Sharing Agritourism Practices; a Sabbatical in Spain
An interview with Dr. Carla Barbieri, professor at North Carolina State University, about her sabbatical in Spain this past fall semester.
Dr. Barbieri, thank you very much for sharing your experiences during your sabbatical at the University of Alicante in Spain. To begin, did you propose a specific project to work on or was one proposed to you?
I proposed a plan of work to the Fulbright Scholar program, a nation-wide program that seeks to improve intercultural relations and competence between the people of the US and other countries. My plan of work included researching, teaching, and mentoring of graduate students. I am very honored that I got the Fulbright scholarship because it gave me the opportunity to exchange knowledge, skills and cultural insights.
How did you end up at the University of Alicante (UA)?
For the Fulbright application, I required to have a host institution that would support my work. I chose to work with Dr. Espeso Molinero, a social anthropologist affiliated with the Instituto Universitario de Investigaciones Turísticas because I was very interested in exchanging experiences to conduct tourism research. During my sabbatical, I wanted to both contribute to my host institution and also learn from them. The University of Alicante provided me the opportunity to conduct a study enriched by their anthropological approach and my sociological lenses.
What can you tell us about your research in Spain?
With my colleagues at UA, we started a study to identify indicators of success in agritourism across the globe. Agritourism happens when farmers offer education or recreation activities to increase their income. While I was there, we set up the foundations of this study by interviewing agritourism entrepreneurs in different regions of Spain. However, this will be a long-term project. The next step will be collecting similar data in the US, and later in other selected countries.
Is agritourism conducted similarly in Spain as it is here?
The scholarly concept of agritourism is universal. Everything centers on the offer of education or recreation in a working agricultural setting. However, the practice of agritourism is very distinct worldwide, which is one of its cool characteristics. The activities offered depend on the resources available to the farmer and the region, and they must respond to what visitors seek. In Spain, for example, it’s heavily influenced by their wine production and local foods. Another big difference is that in Spain, agritourism tends to include on-site accommodation in casas rurales.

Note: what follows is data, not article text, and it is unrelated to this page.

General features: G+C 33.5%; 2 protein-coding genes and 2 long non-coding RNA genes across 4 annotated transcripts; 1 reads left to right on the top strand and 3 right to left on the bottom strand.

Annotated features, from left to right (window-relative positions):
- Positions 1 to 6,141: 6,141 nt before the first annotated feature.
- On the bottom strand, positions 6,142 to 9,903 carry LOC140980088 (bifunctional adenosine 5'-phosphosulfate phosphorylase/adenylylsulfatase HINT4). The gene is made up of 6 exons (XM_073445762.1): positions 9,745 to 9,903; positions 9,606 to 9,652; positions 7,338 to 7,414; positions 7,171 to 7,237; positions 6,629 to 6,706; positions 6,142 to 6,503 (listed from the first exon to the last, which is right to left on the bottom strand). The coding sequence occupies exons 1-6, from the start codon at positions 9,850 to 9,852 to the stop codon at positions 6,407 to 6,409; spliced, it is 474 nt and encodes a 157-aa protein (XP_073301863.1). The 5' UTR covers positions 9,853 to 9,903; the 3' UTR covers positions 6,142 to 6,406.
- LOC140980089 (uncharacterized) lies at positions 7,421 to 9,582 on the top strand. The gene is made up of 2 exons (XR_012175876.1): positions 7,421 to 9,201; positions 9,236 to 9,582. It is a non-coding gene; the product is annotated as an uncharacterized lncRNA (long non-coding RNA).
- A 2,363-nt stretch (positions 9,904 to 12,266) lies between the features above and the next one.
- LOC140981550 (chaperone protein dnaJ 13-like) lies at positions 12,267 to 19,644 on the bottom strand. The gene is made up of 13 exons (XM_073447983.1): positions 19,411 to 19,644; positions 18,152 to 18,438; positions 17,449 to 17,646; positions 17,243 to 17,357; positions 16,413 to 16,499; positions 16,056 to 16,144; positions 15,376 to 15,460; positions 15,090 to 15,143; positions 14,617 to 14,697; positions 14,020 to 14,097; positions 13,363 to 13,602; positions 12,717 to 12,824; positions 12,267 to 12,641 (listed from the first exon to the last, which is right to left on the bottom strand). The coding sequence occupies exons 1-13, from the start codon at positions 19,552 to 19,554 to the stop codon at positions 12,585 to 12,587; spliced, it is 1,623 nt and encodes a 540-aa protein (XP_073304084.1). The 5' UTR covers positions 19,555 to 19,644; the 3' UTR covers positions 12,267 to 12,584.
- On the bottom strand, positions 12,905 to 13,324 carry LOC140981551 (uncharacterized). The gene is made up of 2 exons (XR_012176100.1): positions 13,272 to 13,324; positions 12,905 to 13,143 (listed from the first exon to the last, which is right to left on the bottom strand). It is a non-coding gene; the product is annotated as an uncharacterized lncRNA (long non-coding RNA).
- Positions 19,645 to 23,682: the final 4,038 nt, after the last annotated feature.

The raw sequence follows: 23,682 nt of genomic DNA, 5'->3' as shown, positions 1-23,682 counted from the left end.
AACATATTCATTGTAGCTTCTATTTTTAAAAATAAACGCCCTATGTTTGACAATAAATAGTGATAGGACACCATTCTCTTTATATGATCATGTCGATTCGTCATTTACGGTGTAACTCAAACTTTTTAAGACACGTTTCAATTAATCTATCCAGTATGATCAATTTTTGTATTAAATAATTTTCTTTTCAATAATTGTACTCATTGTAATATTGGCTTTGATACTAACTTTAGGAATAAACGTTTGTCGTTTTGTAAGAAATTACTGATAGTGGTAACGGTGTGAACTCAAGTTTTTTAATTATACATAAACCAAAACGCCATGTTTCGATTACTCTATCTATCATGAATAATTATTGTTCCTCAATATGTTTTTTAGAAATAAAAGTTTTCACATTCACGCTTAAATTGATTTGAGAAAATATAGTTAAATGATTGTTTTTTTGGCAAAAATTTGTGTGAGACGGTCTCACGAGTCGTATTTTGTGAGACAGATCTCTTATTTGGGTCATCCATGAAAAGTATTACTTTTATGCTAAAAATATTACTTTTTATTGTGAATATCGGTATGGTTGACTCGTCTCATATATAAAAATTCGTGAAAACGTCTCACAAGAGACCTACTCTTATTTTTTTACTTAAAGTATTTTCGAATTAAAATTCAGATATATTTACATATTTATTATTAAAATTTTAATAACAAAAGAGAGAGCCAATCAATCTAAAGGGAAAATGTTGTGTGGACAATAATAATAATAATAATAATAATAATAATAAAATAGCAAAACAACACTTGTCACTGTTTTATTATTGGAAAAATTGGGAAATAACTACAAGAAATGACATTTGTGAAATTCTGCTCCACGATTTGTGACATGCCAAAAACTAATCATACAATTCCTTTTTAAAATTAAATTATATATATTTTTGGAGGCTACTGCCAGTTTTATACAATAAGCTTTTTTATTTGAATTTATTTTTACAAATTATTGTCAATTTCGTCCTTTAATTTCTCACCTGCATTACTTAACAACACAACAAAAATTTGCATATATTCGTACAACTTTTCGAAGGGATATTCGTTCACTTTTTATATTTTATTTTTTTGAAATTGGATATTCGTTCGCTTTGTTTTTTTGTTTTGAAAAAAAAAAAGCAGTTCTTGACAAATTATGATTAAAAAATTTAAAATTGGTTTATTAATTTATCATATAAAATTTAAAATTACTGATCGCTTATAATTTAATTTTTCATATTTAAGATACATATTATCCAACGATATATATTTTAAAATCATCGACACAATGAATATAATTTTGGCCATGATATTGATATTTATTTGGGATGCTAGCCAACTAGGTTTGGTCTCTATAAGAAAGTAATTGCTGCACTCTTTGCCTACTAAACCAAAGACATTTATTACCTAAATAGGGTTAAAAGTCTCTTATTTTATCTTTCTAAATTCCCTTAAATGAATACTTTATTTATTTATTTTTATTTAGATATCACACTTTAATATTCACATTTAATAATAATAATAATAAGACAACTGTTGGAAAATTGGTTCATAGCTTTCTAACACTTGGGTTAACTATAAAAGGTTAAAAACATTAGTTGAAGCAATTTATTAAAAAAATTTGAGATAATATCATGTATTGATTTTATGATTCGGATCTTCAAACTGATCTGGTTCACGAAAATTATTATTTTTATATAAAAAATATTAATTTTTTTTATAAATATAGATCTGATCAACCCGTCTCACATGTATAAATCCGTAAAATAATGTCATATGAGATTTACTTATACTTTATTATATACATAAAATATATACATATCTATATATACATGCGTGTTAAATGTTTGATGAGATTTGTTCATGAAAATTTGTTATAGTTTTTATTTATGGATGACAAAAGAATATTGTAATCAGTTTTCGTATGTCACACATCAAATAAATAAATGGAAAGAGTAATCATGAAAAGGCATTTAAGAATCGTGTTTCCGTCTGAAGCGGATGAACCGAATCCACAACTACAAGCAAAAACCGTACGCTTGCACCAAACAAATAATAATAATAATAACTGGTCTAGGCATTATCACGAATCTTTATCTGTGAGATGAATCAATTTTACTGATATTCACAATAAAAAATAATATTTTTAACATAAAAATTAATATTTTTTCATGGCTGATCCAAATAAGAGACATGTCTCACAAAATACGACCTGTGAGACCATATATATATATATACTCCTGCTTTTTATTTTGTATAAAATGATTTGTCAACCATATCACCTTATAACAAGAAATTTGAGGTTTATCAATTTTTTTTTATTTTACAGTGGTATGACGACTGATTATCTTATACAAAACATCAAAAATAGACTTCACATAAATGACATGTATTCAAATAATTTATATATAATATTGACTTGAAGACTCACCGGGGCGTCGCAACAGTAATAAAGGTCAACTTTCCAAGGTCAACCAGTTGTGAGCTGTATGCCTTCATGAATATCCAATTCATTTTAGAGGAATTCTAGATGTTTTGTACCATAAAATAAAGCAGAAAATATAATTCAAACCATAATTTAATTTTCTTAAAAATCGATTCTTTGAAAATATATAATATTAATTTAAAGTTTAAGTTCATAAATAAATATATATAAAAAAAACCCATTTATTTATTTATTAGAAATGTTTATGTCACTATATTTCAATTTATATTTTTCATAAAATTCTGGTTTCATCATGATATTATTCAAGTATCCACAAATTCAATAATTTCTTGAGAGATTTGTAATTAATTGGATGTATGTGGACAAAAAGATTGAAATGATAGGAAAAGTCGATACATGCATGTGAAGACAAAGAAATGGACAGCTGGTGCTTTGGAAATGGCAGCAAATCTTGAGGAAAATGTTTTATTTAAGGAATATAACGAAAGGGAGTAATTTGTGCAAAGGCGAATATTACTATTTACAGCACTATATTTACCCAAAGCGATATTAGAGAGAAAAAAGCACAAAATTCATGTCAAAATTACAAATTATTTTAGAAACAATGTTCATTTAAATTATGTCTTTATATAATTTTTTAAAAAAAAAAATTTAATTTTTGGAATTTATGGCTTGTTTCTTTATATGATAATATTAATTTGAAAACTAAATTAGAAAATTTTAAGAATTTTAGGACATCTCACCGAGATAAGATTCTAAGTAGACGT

Would you say agritourism is very situational depending on supply and demand?
Yes, but I want to say it’s more of the supply than the demand. You have to go with what the farm offers. If you have perennial crops, it’s not so easy to do a self-harvest. But, you do need to have a demand; people that want to participate in agritourism.
Did you see any differences with the work you’re doing here in North Carolina or anything in particular that you were able to share in Spain?
Yes, I was able to share a lot because the practice of agritourism is so different. For example, when they had a panel of experts for two hours with farmers and the general public about agritourism, I gave examples from all over the world about how they’re different. But in the end, all places have the same core values; it’s farmers trying to increase their revenues and diversify their source of income. Exchanging how we practice agritourism in different regions opens learning opportunities for everyone.
And did you find any similarities?
Yes, I believe that a commonality relates to the struggles that many family farmers are facing, which seems to be a global problem. So agritourism is a way that farmers can increase their profits. It also gives them the opportunity to sell directly to the final consumer. The purpose is not only “come to my farm and have fun,” but agritourism is also a channel for direct sale of farm products and to educate the public about local foods. Essentially, agritourism is a way to make a farmer’s lifestyle sustainable.
Aside from your work, did you have any particularly exciting experiences or any part of the Spanish culture that you really enjoyed?
Everything that is new, is a source of experience and a process of learning. It really depends on how you approach it. I relied on public transportation 100% of the time. I didn’t want to rent a car which was challenging, but it was great at the same time! It took me about one hour to the university and back every day in public transportation. You can say, “well, that’s a waste of time” but it was great to catch up with readings that I can include in my work. I think the whole experience was unique.
Overall, and I have said this before, my sabbatical in Spain gave me the opportunity to embrace another lifestyle, learn different ways to approach my work, and to share my work with colleagues, students, farmers, and the public. However, in the end, all those experiences helped me appreciate more what I have here at NC State University.
Thank you to Dr. Barbieri for her time.